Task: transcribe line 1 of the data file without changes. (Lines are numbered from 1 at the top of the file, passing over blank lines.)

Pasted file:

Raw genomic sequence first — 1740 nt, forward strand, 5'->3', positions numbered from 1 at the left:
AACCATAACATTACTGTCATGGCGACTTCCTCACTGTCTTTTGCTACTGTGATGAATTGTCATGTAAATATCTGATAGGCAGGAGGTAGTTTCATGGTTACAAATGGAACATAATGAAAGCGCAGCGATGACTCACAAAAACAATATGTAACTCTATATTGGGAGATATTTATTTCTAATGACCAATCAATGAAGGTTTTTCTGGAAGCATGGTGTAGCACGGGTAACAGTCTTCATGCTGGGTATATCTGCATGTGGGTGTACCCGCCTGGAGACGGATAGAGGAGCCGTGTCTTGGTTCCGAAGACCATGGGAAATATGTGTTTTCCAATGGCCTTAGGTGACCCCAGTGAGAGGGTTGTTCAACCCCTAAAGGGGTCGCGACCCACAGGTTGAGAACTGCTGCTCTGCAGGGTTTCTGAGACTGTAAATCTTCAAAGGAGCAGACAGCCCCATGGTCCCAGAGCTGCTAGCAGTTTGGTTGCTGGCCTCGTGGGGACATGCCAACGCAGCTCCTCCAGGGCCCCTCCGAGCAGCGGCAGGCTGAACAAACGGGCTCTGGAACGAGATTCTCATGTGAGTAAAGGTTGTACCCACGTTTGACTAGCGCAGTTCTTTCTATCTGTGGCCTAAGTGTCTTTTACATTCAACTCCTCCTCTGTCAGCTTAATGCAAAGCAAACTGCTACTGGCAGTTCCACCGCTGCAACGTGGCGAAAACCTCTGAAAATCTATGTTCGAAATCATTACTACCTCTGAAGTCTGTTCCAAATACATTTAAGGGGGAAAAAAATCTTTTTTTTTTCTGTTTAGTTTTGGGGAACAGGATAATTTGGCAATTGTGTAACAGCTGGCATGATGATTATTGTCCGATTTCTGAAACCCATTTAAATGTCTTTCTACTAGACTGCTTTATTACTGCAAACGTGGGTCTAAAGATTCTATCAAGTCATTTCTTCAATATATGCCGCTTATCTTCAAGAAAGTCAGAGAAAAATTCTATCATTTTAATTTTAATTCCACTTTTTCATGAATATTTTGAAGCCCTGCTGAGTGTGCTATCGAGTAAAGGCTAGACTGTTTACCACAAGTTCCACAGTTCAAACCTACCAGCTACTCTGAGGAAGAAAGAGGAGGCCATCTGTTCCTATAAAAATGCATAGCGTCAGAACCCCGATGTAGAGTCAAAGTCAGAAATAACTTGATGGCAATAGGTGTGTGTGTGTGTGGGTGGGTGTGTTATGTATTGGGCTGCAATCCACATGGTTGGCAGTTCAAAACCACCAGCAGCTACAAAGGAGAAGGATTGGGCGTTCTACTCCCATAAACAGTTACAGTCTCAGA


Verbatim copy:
Raw genomic sequence first — 1740 nt, forward strand, 5'->3', positions numbered from 1 at the left: